Posted by Warm Southern Breeze on Thursday, November 22, 2012
Okay… I couldn’t resist writing a cute & punny line.
Posted in - Business... None of yours, - Read 'em and weep: The Daily News, End Of The Road | Tagged: American Chopper, arts, Custom motorcycle, Discovery Channel, entertainment, Entertainment Weekly, Motorcycle, news, Orange County Choppers, reality, reality show, Reality television, television, TLC, United States, work | 2 Comments »
Posted by Warm Southern Breeze on Wednesday, November 21, 2012
13-Year-Old Hunter Tags 28-Point, 250-Inch Minnesota Whitetail
This buck has been teasing area hunters for years. Find out how a young hunter was the one to finally tag him.
Article by Ben Romans
. Uploaded on November 15, 2012
13-year-old Dylan Beach of Motley, MN harvested a colossal 28-point whitetail buck with a single shot from his Remington .270. The deer had enough mass to make it one of the largest ever taken by a hunter in the state.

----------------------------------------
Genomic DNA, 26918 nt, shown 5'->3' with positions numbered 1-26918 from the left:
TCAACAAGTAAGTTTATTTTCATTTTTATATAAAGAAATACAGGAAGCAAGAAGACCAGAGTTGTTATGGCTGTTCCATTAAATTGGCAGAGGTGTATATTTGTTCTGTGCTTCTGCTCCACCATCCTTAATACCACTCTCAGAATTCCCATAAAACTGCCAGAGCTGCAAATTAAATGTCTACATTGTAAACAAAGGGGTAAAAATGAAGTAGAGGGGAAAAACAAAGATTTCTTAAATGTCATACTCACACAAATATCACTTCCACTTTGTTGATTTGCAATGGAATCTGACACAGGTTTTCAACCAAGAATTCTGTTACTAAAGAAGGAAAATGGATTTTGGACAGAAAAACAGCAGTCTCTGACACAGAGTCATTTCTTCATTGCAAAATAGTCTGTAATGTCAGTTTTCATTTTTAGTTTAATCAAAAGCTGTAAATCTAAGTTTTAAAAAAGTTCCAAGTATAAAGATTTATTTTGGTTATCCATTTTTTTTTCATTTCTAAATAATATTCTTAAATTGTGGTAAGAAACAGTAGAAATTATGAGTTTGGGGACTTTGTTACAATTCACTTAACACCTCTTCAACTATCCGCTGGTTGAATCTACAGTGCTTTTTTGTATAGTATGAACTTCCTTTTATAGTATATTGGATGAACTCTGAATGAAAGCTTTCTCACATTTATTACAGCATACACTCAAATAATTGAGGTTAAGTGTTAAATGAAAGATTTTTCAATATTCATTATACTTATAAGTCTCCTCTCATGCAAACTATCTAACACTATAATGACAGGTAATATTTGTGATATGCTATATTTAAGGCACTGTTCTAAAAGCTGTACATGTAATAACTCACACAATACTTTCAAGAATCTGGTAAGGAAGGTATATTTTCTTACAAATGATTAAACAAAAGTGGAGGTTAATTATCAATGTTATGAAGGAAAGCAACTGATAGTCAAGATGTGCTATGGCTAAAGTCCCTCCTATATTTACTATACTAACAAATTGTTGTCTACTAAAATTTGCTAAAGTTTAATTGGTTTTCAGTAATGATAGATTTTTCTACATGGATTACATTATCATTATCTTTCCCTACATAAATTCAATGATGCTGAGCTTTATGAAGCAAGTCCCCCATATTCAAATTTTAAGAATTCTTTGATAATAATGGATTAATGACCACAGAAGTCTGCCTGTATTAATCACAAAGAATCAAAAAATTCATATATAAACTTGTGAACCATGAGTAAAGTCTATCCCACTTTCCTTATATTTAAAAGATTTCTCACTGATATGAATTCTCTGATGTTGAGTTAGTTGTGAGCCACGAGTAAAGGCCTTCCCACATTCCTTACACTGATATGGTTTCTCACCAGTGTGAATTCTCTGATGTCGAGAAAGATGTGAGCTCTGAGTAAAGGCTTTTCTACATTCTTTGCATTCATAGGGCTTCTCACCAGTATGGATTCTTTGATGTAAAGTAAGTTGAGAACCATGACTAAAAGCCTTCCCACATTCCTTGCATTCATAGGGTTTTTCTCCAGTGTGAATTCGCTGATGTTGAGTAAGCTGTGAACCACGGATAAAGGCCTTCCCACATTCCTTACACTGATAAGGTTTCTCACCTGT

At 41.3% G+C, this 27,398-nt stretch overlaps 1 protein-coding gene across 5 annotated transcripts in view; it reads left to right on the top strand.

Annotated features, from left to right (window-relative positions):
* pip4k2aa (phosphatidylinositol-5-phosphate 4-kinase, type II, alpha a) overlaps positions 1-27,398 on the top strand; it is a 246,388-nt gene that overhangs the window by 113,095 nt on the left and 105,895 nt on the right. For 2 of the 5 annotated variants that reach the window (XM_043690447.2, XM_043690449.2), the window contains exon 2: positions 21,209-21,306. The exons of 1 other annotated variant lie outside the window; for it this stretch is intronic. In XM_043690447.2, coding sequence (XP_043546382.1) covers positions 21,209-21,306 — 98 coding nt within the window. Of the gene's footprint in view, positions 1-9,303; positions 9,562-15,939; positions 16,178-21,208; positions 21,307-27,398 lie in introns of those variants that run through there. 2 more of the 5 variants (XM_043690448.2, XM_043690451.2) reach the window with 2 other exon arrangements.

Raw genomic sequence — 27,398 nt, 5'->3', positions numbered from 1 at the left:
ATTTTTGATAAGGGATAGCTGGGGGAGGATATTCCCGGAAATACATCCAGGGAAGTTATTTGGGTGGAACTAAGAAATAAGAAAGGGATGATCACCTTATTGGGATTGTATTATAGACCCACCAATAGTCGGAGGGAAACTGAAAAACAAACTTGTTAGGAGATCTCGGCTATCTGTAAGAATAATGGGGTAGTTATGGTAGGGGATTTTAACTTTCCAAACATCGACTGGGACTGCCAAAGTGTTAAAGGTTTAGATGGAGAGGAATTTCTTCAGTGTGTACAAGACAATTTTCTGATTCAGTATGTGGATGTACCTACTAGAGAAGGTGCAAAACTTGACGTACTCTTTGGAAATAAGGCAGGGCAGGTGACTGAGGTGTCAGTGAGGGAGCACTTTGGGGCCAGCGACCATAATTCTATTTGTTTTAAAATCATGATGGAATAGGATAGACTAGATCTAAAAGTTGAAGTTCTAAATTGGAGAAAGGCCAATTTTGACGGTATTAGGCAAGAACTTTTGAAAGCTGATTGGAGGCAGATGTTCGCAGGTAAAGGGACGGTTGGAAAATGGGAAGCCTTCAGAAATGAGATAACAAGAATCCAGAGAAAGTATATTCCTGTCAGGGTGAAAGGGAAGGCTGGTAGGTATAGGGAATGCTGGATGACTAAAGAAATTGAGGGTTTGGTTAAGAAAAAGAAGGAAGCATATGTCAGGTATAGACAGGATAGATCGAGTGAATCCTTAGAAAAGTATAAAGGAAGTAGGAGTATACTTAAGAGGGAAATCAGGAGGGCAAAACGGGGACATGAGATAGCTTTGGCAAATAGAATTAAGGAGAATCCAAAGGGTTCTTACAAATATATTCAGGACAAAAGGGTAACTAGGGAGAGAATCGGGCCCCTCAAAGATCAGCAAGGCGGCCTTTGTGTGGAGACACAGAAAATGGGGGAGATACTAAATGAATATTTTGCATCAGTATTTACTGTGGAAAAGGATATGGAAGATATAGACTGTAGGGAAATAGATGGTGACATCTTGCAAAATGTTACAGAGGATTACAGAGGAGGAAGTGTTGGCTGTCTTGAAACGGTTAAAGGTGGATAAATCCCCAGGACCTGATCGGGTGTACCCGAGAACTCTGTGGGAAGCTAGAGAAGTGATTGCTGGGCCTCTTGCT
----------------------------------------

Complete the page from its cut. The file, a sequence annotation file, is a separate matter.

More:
On Sunday, Nov. 4, 2012, 13-year-old Dylan Beach of Motley, Minn. squeezed off a single shot from his Remington .270 and harvested a colossal 28-point whitetail buck—a deer with enough mass to make it one of the largest ever taken by a hunter in the state.
Sitting with his stepfather, Wilbur Verbeck, in a deer blind on his aunt’s farm, Dylan says the day started like any other and he wasn’t sure what they’d see, though never in his wildest dreams did he think they’d encounter the buck of a lifetime.
“I was hunting with my stepdad, and we got in the stand around 7:15 a.m. I was facing a field and my stepdad was facing a swamp. I first saw the deer around 7:40 about 100 yards away, and he turned and started walking towards us, but I couldn’t tell it was such a large deer. At 50 yards, he turned broadside so I shot him,” Dylan says. “I didn’t know his rack was that big because I was focusing on where I was going to shoot, not on the antlers.